A Moving Target: Agenda Change in Trade Negotiations

Heather Elko McKibben is an assistant professor of political science. Her project, which seeks to better understand the issues that affect international negotiations, was awarded an ISS Individual Research Grant in 2015. She provided this update in January 2016.

What motivated you to pursue this project?

This project is motivated by a desire to better understand international negotiations and how different issues come to be on the agenda in these negotiations. In particular, it seeks to help us understand how and why different states, with different levels of power in the international system, are able to get issues important to their own interests on the agenda in international negotiations. What types of issues will different states try to add (or remove) from the agenda, why are they likely to try to do so, and under what conditions are they likely to be successful?

How has it progressed since you received an ISS Individual Research Grant?

Focusing on trade negotiations, in particular, the ISS grant was used toward a large-scale data collection effort designed to allow for systematic analyses of agenda change. Drawing on original negotiating documents and rigorously-constructed coding rules, I have identified and coded the issues that have been included on, added to, and removed from the agenda in the multilateral trade negotiations that have taken place place under the auspices of the General Agreement on Tariffs and Trade (GATT)/World Trade Organization (WTO) from the post-World War II period to today.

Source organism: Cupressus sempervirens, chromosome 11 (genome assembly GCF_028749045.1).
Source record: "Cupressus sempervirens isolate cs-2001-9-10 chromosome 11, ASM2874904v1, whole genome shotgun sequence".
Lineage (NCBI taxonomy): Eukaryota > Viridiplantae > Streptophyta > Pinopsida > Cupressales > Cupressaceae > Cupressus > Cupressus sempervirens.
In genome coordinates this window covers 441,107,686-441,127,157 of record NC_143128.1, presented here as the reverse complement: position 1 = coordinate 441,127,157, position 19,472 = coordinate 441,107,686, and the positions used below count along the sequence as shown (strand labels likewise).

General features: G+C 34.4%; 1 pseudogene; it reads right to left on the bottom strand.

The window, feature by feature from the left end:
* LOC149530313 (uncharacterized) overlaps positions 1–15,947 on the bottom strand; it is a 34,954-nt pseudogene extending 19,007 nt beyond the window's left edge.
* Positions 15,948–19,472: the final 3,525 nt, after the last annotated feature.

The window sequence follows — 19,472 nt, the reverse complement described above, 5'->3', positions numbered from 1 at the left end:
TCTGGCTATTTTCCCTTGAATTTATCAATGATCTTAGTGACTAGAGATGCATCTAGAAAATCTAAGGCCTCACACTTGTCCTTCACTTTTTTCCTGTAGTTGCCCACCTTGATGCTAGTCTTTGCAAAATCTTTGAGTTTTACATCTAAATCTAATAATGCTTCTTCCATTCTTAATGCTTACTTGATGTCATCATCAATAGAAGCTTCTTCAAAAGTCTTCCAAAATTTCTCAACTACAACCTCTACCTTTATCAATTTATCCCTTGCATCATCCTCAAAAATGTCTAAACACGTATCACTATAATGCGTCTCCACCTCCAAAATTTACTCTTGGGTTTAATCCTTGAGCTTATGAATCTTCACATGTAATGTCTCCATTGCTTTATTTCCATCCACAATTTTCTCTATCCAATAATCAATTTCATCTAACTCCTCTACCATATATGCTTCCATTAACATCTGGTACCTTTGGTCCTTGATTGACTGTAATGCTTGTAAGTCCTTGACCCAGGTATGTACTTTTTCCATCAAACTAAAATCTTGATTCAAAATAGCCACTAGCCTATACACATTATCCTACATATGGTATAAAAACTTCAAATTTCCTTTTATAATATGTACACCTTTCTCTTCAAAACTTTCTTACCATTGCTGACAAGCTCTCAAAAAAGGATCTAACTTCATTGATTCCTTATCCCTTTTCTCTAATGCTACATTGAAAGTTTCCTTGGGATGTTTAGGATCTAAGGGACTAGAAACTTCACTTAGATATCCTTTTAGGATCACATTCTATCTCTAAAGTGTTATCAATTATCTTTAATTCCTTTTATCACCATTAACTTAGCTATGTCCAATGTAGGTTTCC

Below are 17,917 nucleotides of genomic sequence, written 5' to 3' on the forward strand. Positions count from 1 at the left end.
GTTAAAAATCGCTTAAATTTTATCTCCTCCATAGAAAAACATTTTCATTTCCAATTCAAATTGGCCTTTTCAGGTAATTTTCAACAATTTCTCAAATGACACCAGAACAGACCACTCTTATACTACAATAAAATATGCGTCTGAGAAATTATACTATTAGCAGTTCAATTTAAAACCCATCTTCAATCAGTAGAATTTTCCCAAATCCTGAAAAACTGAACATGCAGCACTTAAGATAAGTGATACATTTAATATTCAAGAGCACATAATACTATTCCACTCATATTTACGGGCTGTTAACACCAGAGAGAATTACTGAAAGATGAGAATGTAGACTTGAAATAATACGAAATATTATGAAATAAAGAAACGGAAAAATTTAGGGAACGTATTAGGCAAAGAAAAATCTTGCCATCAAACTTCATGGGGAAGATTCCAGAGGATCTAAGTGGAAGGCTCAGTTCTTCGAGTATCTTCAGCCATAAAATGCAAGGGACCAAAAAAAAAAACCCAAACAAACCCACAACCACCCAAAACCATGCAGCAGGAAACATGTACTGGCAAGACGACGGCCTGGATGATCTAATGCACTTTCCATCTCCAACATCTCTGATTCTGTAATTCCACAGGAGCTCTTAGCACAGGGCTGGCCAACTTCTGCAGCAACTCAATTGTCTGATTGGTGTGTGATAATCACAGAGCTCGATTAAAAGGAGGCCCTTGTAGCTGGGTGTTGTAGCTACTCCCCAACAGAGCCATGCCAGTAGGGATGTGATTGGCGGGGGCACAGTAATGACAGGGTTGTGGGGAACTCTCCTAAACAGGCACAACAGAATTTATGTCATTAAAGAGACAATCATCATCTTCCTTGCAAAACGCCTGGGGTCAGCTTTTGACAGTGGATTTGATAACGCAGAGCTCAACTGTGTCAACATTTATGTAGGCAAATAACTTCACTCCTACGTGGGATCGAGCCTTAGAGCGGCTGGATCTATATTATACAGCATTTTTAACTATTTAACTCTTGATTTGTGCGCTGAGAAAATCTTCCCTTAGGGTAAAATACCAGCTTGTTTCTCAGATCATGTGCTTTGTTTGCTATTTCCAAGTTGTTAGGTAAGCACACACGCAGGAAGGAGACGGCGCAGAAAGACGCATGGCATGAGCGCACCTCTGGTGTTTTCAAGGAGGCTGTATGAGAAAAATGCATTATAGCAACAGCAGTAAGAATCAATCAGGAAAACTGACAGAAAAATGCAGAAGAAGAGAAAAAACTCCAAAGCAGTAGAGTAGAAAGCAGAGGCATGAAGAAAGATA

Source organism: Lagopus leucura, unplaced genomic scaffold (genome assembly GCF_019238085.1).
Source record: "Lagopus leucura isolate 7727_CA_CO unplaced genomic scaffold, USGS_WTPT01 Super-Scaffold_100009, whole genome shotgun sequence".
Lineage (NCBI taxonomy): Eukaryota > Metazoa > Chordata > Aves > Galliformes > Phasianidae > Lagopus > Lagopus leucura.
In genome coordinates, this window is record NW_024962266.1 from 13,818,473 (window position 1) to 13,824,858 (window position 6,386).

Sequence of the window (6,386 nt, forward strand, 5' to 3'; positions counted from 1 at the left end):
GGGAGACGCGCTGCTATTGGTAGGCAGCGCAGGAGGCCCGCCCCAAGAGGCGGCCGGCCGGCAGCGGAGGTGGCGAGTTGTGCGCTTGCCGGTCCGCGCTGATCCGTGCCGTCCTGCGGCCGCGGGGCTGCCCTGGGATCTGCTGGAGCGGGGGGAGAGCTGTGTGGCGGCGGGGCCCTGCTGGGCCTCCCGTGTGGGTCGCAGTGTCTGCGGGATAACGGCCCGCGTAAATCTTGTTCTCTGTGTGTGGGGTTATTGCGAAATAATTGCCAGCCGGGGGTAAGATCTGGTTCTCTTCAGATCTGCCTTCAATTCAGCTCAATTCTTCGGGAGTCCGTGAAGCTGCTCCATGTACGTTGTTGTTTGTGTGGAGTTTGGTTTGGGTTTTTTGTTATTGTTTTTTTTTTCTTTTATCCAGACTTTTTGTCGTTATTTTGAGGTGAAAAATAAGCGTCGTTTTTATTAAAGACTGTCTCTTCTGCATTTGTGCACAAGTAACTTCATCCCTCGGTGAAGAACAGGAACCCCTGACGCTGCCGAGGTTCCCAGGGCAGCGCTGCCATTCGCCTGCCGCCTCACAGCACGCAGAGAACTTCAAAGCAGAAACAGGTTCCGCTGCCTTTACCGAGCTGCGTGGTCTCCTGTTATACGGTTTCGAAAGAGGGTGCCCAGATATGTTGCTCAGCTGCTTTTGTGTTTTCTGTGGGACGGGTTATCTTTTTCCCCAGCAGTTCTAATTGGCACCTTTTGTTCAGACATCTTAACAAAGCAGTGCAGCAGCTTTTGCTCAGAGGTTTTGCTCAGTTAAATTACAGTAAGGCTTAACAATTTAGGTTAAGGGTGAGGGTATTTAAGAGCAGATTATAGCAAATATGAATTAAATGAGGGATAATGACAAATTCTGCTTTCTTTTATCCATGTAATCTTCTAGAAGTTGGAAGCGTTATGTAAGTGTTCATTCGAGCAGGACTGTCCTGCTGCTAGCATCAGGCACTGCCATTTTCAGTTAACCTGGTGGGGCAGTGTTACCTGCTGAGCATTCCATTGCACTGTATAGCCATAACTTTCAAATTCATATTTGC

Data was also collected regarding which states pushed for particular issues to be added to the agenda, which states worked to keep particular issues off the agenda, key characteristics of those issues, and when states were successful in adding or removing them. While the data collection process is still in the stages of being finalized, the data collected to date provide rich qualitative evidence on international trade negotiations. They have also been collected in a systematic way, allowing me to create large-N datasets that I can use to identify and test key questions related to the study of agenda change.

What notable or surprising findings can you share at this point?

Using one such large-N dataset, I have already carried out a first analysis related to questions of agenda change and presented it at the Fall 2015 conference of the American Political Science Association. This analysis draws on agenda-change data from the 1980s – an important time period in which the multilateral trade regime was expanded significantly. In this analysis, I focus on the question of what particular types of issues states are likely to try to add to (or remove from) the agenda. 

The results of this early study show that, interestingly, the types of issues that states work to add to the agenda are precisely those issues on which they have the weakest bargaining position relative to their opponents. They do so under very particular conditions, which I argue allow states to capitalize on the potential for trade-offs across issues in order to win on the issues they are adding – issues where they have an otherwise weak position.

Outside of these conditions, however, we do not see many attempts at agenda change. The question to ask is whether this result holds only in this seminal time period, or whether it is a more general trend in the modern history of multilateral trade negotiations. 

What is the next step?

The next steps of this project, which include the completion of the data collection effort, will help to address this question. In future work, I will also conduct analyses to address the other key questions related to the study of agenda change in international negotiations that motivate this project’s overall research agenda.

Learn more about Heather Elko McKibben at her faculty webpage.